It’s not going to work that fast. Unfortunately, no, nothing. It works as fast as I want. So I mean, you know, like, We’re just, we get on here on these midweek talks and we’re talking about the deals that we’ve done. We’re talking about random thoughts and things that we have. And if you have any, if any of the listeners want to connect with us and maybe share some thoughts on this podcast or any of the other sessions you’re on, what’s the best way for them.
To connect and even ask them questions. And Hey, if we get your questions, we’ll, we’ll ask the questions and we will answer the questions, uh, when we do our next session next week. Oh, cool. That now we’re, now we’ve got a Q and a show. Oh man, we’re going to start having people call into the show next, this egg.
Okay. Have him pop in. Oh man. That’s that’s sophisticated. I don’t even know how to do that, but yeah, we’ll call the tax guys. I mean, we got them on call, right. Anyway. Um, yeah. So I’m on LinkedIn, right? So Jerome Myers, M Y E R S. I’m the only one in Greensboro, North Carolina. And I’m the only one that says I buy and fix broken apartment businesses.
So, you know, you can reach out to me there, or you can hit the developing west site stuff, the EAs three, so D three V3, lop I N g.com and hit us on the contact us form. Yeah. So we would love to hear anything. Suggestions for topics for us to talk about on these rambling midweek sessions, uh, some topics or questions that you want us to answer the next time that we do this podcast.
I think that would be great. We’re absolutely looking forward to connecting with you. Yeah, man. And if you are interested in getting, you know, that inside access close Facebook group is growing every single day and. You know, we’re starting to curate the content in there. And I mean, I like it. People introducing themselves from all over the country it’s is it’s pretty exciting, man.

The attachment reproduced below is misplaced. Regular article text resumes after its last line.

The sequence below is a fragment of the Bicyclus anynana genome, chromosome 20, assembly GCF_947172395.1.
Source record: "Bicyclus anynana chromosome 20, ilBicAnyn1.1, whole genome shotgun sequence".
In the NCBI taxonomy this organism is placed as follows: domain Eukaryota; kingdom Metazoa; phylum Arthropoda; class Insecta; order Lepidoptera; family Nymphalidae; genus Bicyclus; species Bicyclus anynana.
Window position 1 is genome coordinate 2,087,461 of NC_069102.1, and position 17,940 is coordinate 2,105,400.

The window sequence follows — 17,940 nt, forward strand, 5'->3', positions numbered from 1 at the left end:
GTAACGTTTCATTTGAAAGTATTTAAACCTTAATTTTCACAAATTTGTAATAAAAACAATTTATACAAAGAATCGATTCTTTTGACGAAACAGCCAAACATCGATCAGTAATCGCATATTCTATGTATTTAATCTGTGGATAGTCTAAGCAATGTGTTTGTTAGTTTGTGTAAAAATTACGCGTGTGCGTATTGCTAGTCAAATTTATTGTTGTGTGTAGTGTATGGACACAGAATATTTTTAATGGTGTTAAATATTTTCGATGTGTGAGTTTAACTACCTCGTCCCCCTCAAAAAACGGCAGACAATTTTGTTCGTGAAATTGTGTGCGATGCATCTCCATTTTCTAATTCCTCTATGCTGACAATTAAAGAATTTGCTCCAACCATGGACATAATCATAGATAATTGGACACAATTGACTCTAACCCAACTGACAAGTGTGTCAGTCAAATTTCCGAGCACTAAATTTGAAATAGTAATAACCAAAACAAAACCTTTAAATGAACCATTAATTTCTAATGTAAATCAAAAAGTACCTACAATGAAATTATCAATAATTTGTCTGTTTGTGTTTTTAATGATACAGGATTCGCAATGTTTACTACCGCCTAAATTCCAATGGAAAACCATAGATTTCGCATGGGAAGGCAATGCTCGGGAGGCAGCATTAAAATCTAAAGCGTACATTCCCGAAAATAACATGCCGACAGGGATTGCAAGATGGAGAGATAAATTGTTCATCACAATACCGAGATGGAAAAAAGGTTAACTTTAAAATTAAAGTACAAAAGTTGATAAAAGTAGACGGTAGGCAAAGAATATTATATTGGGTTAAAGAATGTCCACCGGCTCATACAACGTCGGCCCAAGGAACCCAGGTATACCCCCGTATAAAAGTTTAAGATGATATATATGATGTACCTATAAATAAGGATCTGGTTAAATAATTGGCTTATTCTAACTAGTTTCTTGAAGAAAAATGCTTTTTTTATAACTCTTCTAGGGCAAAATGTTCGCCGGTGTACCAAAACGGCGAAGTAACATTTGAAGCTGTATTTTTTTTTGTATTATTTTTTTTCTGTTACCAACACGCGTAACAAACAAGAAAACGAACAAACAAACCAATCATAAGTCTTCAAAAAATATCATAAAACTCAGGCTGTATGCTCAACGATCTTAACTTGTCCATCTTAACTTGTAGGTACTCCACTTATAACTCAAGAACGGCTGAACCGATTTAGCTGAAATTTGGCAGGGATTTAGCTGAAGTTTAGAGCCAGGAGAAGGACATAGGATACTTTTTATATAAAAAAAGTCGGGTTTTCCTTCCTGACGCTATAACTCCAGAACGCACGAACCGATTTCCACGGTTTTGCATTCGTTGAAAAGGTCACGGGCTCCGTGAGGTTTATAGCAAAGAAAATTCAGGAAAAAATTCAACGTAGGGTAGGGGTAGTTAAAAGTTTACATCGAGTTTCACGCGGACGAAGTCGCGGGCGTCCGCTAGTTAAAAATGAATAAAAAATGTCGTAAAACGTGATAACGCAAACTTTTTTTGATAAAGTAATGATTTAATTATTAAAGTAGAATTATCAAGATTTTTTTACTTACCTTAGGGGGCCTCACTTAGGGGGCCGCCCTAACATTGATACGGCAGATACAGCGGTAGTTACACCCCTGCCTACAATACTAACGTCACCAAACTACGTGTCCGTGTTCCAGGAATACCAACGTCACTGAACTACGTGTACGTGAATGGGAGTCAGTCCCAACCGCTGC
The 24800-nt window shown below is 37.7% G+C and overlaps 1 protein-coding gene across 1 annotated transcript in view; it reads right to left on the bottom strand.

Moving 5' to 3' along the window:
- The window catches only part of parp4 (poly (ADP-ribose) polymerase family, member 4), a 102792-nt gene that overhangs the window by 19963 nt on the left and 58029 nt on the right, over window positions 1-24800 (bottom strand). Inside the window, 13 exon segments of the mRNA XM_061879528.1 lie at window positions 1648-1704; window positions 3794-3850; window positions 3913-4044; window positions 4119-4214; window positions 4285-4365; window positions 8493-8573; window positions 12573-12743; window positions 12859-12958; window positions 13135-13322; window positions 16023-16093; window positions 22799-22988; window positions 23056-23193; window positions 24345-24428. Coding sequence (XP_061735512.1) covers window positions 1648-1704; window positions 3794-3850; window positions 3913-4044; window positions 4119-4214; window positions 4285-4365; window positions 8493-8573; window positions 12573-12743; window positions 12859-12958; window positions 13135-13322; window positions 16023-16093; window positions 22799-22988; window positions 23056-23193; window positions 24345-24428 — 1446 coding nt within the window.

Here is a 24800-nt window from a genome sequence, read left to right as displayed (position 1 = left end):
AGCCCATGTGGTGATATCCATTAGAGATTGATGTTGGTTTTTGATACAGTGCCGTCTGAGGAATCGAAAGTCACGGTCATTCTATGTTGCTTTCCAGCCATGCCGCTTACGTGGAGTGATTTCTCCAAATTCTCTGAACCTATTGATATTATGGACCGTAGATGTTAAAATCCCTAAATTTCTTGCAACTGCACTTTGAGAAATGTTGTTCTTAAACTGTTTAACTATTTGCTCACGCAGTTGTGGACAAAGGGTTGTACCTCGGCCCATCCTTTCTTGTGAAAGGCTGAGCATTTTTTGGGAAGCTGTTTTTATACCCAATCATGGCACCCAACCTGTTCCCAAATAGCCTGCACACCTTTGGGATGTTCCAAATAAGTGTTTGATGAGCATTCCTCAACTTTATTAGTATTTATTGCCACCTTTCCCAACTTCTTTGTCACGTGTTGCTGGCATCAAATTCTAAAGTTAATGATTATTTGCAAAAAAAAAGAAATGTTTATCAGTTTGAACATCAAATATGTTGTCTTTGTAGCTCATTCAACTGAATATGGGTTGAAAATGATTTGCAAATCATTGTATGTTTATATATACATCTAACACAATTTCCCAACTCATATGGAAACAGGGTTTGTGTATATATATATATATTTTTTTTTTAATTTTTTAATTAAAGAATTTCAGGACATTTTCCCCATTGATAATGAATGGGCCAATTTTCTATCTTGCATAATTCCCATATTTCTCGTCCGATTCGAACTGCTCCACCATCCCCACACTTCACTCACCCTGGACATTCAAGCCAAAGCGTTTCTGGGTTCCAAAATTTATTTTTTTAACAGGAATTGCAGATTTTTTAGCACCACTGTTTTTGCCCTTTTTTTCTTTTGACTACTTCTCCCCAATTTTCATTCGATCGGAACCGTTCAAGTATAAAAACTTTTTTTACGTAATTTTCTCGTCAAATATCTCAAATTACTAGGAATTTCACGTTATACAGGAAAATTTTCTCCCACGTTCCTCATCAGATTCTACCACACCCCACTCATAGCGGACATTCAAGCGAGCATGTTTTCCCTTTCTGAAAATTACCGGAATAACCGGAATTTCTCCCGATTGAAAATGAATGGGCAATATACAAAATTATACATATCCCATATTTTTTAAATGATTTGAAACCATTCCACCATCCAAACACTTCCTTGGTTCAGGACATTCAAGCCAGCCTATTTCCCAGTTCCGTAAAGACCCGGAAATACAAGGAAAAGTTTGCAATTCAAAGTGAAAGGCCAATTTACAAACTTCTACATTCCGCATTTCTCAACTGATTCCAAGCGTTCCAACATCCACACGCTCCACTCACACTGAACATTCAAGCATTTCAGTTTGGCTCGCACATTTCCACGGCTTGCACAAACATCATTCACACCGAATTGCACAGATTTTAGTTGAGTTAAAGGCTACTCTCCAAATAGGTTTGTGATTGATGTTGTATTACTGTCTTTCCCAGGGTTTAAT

Um, but that’s a way to connect and get more frequent interaction and actually have two way communication instead of just checking us out via the podcast. And so how are they going to find out about that? Oh, so there’s a website called Meyers methods. M Y E R. M E T H O D s.com. And you can register there for that.
And, um, there’s a bunch of other stuff that’s coming. We’re doing a, uh, a beta test on our multi-family investing course. And so we’re going to select a few people to help us go through that. And I’ve actually have five people that want to sign up today. So that was pretty cool considering I just flipped the message out there.
That’s cool. Um, so let’s, uh, Yeah. I mean, Myers method is developing with the easiest threes are LinkedIn and you know, we’ll go from there, man. All right. And anybody that wants to connect with me to talk about, uh, coaching, you know, breaking through your limiting beliefs, getting you to the position where you’re ready from a mindset perspective to move forward with your investing activities, you can reach me at better at betteryou4u.com.
We want to learn more about dream catchers. We used the word fight. Patrion should be real that if you can think of someone who would benefit from the type five opportunity and are willing to share what we’re doing with him, we would greatly appreciate it.